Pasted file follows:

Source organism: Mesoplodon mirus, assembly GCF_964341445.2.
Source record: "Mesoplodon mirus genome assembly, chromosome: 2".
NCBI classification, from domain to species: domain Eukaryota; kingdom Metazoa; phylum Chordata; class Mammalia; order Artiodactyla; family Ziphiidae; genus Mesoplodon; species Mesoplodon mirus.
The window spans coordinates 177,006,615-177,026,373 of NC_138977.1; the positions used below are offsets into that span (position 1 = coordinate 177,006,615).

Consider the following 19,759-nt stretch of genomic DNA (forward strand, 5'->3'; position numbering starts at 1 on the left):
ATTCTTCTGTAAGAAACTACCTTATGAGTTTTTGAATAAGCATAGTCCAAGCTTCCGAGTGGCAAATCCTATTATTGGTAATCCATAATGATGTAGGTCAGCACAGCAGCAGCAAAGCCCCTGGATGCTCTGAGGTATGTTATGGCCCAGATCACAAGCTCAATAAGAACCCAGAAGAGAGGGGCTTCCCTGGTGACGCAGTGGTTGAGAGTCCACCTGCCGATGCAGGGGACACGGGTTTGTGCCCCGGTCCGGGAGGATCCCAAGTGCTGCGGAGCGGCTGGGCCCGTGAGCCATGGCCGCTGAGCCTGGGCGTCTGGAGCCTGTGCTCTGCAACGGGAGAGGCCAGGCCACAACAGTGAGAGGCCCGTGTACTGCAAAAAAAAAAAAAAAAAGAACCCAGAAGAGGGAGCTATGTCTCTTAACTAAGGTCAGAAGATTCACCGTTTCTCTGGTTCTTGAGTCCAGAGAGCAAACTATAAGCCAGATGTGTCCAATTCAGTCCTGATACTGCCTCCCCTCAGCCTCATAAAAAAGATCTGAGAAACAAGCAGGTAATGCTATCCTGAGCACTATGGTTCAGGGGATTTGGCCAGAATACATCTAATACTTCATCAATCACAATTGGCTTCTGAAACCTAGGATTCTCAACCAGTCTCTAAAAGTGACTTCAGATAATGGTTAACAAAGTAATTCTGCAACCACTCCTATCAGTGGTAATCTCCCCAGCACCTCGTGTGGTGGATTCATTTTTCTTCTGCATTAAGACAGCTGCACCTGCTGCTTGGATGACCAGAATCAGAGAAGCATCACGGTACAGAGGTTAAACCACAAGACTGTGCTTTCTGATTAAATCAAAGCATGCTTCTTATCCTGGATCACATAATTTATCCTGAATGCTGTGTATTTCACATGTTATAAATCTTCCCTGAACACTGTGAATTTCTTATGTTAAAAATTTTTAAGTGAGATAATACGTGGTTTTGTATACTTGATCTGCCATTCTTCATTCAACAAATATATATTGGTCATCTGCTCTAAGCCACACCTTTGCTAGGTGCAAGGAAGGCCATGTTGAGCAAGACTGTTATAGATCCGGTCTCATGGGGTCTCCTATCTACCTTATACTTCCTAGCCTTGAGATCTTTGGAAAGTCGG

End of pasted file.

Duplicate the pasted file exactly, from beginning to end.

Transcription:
Source organism: Mesoplodon mirus, assembly GCF_964341445.2.
Source record: "Mesoplodon mirus genome assembly, chromosome: 2".
NCBI classification, from domain to species: domain Eukaryota; kingdom Metazoa; phylum Chordata; class Mammalia; order Artiodactyla; family Ziphiidae; genus Mesoplodon; species Mesoplodon mirus.
The window spans coordinates 177,006,615-177,026,373 of NC_138977.1; the positions used below are offsets into that span (position 1 = coordinate 177,006,615).

Consider the following 19,759-nt stretch of genomic DNA (forward strand, 5'->3'; position numbering starts at 1 on the left):
ATTCTTCTGTAAGAAACTACCTTATGAGTTTTTGAATAAGCATAGTCCAAGCTTCCGAGTGGCAAATCCTATTATTGGTAATCCATAATGATGTAGGTCAGCACAGCAGCAGCAAAGCCCCTGGATGCTCTGAGGTATGTTATGGCCCAGATCACAAGCTCAATAAGAACCCAGAAGAGAGGGGCTTCCCTGGTGACGCAGTGGTTGAGAGTCCACCTGCCGATGCAGGGGACACGGGTTTGTGCCCCGGTCCGGGAGGATCCCAAGTGCTGCGGAGCGGCTGGGCCCGTGAGCCATGGCCGCTGAGCCTGGGCGTCTGGAGCCTGTGCTCTGCAACGGGAGAGGCCAGGCCACAACAGTGAGAGGCCCGTGTACTGCAAAAAAAAAAAAAAAAAGAACCCAGAAGAGGGAGCTATGTCTCTTAACTAAGGTCAGAAGATTCACCGTTTCTCTGGTTCTTGAGTCCAGAGAGCAAACTATAAGCCAGATGTGTCCAATTCAGTCCTGATACTGCCTCCCCTCAGCCTCATAAAAAAGATCTGAGAAACAAGCAGGTAATGCTATCCTGAGCACTATGGTTCAGGGGATTTGGCCAGAATACATCTAATACTTCATCAATCACAATTGGCTTCTGAAACCTAGGATTCTCAACCAGTCTCTAAAAGTGACTTCAGATAATGGTTAACAAAGTAATTCTGCAACCACTCCTATCAGTGGTAATCTCCCCAGCACCTCGTGTGGTGGATTCATTTTTCTTCTGCATTAAGACAGCTGCACCTGCTGCTTGGATGACCAGAATCAGAGAAGCATCACGGTACAGAGGTTAAACCACAAGACTGTGCTTTCTGATTAAATCAAAGCATGCTTCTTATCCTGGATCACATAATTTATCCTGAATGCTGTGTATTTCACATGTTATAAATCTTCCCTGAACACTGTGAATTTCTTATGTTAAAAATTTTTAAGTGAGATAATACGTGGTTTTGTATACTTGATCTGCCATTCTTCATTCAACAAATATATATTGGTCATCTGCTCTAAGCCACACCTTTGCTAGGTGCAAGGAAGGCCATGTTGAGCAAGACTGTTATAGATCCGGTCTCATGGGGTCTCCTATCTACCTTATACTTCCTAGCCTTGAGATCTTTGGAAAGTCGG